Coming to terms with EFDx #2: Sneak Attack
Writer Bio: Matt W
Matt Ward is, he tells us, 54, married with two children, living in Virginia and works in US healthcare finance, an arcane field at best. He swears that he went to college and graduate school but this being the Internet he might actually be 15 and living in a basement somewhere.
He protests that he is not technologically savvy so photographic proof must wait for another day (Shad's Note: likely photo has been included), and with photoshop we have to be concerned about such "proof" anyway.
His first game was the AH chestnut Afrika Korps, and now over 300 games later he has joined us as Matt W (cleverly hiding his real identity).
My daughter plays ice hockey, seriously. I mean that she really does play ice hockey and that it is a driving force in her life. As you can imagine, balance plays a huge part in the game. I have had knee operations so I can no longer experience the "joy" of trying to stay upright on skates but I remember the elation when I could stay vertical long enough to make it once around the rink. As I spend weekends with my teenaged daughter and she whirls about on the ice I consider again the joy of that feeling of balance.
I play wargames, a lot. I have played wargames since I was 13 and that was a long time ago (one of the endearing qualities of the Internet is you don't really know how old I am so that when I say I'm 54 you can only assume that I am telling the truth). My mother called them, "those games". My dad would ask me questions about who was fighting who and then tell me who won the war or the battle. Some of my friends learned how to play and some didn't. Regardless of whether they played or not they all thought I was a little weird. My wife still thinks I am.
I played most of the games solitaire and played the finish off of many of the counters. I currently own in excess of 300 games and or expansions from the inane (Kriegspiel from Avalon Hill) to the ridiculous (Final Edition World in Flames from Australian Design Group with all the chrome added) to the sublime (the La Battaille series from Clash of Arms).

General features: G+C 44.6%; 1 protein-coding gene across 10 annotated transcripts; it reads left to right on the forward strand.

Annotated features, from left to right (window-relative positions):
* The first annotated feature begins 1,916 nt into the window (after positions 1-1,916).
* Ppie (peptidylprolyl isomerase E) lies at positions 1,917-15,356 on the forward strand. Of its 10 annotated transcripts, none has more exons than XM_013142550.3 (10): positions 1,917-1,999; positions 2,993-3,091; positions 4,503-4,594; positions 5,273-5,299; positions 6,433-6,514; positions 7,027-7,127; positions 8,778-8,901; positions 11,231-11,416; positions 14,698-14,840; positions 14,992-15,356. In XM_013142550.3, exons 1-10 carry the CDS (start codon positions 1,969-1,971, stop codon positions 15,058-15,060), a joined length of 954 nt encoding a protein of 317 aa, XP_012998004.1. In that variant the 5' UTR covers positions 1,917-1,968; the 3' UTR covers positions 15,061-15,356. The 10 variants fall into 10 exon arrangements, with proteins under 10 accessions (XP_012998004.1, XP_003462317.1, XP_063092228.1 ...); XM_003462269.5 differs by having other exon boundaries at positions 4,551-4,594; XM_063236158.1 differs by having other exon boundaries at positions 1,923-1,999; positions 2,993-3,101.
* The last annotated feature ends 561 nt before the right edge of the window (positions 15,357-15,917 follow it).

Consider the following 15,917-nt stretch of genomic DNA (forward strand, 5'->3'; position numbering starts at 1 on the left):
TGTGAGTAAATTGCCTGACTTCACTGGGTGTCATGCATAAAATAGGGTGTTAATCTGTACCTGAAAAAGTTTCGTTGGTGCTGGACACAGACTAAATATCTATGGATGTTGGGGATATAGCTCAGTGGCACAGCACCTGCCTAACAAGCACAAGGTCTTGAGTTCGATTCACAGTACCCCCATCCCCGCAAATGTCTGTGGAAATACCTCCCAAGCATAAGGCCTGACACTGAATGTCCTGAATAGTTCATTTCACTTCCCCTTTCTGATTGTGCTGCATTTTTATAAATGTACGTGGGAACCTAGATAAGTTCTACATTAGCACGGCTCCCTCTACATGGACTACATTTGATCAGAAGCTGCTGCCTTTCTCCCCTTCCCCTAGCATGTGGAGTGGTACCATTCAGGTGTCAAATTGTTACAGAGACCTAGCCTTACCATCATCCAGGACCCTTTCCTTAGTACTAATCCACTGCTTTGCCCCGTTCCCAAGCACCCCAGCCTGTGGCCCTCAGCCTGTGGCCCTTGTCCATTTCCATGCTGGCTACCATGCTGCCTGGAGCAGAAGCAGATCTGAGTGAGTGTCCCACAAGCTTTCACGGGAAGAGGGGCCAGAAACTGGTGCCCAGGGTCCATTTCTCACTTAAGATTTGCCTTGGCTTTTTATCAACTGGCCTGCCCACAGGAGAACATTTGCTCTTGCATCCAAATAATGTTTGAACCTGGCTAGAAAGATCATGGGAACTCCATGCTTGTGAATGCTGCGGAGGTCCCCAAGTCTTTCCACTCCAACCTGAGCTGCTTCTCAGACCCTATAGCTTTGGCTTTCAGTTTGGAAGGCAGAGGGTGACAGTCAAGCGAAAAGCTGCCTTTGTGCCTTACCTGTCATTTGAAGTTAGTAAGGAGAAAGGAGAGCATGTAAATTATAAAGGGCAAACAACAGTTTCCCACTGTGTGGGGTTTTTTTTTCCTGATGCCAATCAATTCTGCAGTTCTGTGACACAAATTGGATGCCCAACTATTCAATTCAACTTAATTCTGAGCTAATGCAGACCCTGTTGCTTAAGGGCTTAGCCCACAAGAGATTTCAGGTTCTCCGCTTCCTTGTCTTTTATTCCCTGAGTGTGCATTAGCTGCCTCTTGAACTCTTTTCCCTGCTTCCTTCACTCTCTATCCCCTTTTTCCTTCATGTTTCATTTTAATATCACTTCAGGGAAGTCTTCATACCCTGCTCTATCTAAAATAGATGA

I was an early convert to tactical combat through Panzerblitz. A group of us actually decided to pool our resources and try out some Barbarossa style campaign designing. We failed spectacularly but the fun was in the designing. Then we heard that Panzerblitz was passé, and that something called Squad Leader was the new Holy Grail, but when I saw the rulebook for the original Squad Leader and then heard that it wasn't complex enough so we had to move to Advanced Squad Leader I found my brake pedal. That also coincided with college, graduate school, marriage and then kids.
Years (lots of them) later, Avalanche Press ran the "Bulk Man Special" which included about 20 PG titles including Eastern Front, Road to Berlin, Afrika Korps, Desert Rats, Beyond Normandy, Guadalcanal and Battle of the Bulge. It was a really big box. Clearly there was a lot of interest amongst the faithful at AVP and I felt that it was probably smart to dive in big.
When it arrived I looked at the books and counters for a long while in order just to wallow in the experience (on a side note, Mike Bennighof wrote that the expansions can often be considered more along the lines of literature rather than games – I would tend to agree as I must have read White Eagles 30 times before I played a single scenario). If you look at my list of games you will see several that are still in the wallow phase (no scenarios played), some from that original purchase.